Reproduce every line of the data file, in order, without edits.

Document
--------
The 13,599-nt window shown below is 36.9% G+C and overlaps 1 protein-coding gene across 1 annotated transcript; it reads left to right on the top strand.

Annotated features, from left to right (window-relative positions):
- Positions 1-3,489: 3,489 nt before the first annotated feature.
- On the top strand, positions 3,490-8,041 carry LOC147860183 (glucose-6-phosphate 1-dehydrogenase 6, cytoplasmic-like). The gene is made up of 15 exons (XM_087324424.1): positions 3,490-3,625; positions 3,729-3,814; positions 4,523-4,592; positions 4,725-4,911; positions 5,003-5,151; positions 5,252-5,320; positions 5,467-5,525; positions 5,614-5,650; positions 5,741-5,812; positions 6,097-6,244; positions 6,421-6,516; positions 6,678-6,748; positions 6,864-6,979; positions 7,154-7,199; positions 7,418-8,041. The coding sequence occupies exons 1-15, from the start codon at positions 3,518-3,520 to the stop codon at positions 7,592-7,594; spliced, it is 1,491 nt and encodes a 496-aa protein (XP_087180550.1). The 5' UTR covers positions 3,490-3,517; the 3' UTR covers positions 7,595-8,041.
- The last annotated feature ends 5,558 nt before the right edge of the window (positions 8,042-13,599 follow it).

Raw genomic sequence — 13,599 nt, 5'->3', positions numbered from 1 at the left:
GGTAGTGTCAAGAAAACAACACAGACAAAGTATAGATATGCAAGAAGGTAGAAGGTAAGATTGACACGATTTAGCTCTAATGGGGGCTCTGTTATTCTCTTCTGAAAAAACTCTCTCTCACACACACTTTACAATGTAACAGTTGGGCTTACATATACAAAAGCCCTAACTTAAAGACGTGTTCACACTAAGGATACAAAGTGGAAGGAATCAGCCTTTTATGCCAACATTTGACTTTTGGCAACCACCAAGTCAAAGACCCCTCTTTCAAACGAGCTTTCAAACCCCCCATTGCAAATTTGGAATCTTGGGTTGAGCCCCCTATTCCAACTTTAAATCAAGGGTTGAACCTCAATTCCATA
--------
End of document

The 13,599-nt window shown below is 36.9% G+C and overlaps 1 protein-coding gene across 1 annotated transcript; it reads left to right on the top strand.

Annotated features, from left to right (window-relative positions):
- Positions 1-3,489: 3,489 nt before the first annotated feature.
- On the top strand, positions 3,490-8,041 carry LOC147860183 (glucose-6-phosphate 1-dehydrogenase 6, cytoplasmic-like). The gene is made up of 15 exons (XM_087324424.1): positions 3,490-3,625; positions 3,729-3,814; positions 4,523-4,592; positions 4,725-4,911; positions 5,003-5,151; positions 5,252-5,320; positions 5,467-5,525; positions 5,614-5,650; positions 5,741-5,812; positions 6,097-6,244; positions 6,421-6,516; positions 6,678-6,748; positions 6,864-6,979; positions 7,154-7,199; positions 7,418-8,041. The coding sequence occupies exons 1-15, from the start codon at positions 3,518-3,520 to the stop codon at positions 7,592-7,594; spliced, it is 1,491 nt and encodes a 496-aa protein (XP_087180550.1). The 5' UTR covers positions 3,490-3,517; the 3' UTR covers positions 7,595-8,041.
- The last annotated feature ends 5,558 nt before the right edge of the window (positions 8,042-13,599 follow it).

Raw genomic sequence — 13,599 nt, 5'->3', positions numbered from 1 at the left:
GGTAGTGTCAAGAAAACAACACAGACAAAGTATAGATATGCAAGAAGGTAGAAGGTAAGATTGACACGATTTAGCTCTAATGGGGGCTCTGTTATTCTCTTCTGAAAAAACTCTCTCTCACACACACTTTACAATGTAACAGTTGGGCTTACATATACAAAAGCCCTAACTTAAAGACGTGTTCACACTAAGGATACAAAGTGGAAGGAATCAGCCTTTTATGCCAACATTTGACTTTTGGCAACCACCAAGTCAAAGACCCCTCTTTCAAACGAGCTTTCAAACCCCCCATTGCAAATTTGGAATCTTGGGTTGAGCCCCCTATTCCAACTTTAAATCAAGGGTTGAACCTCAATTCCATA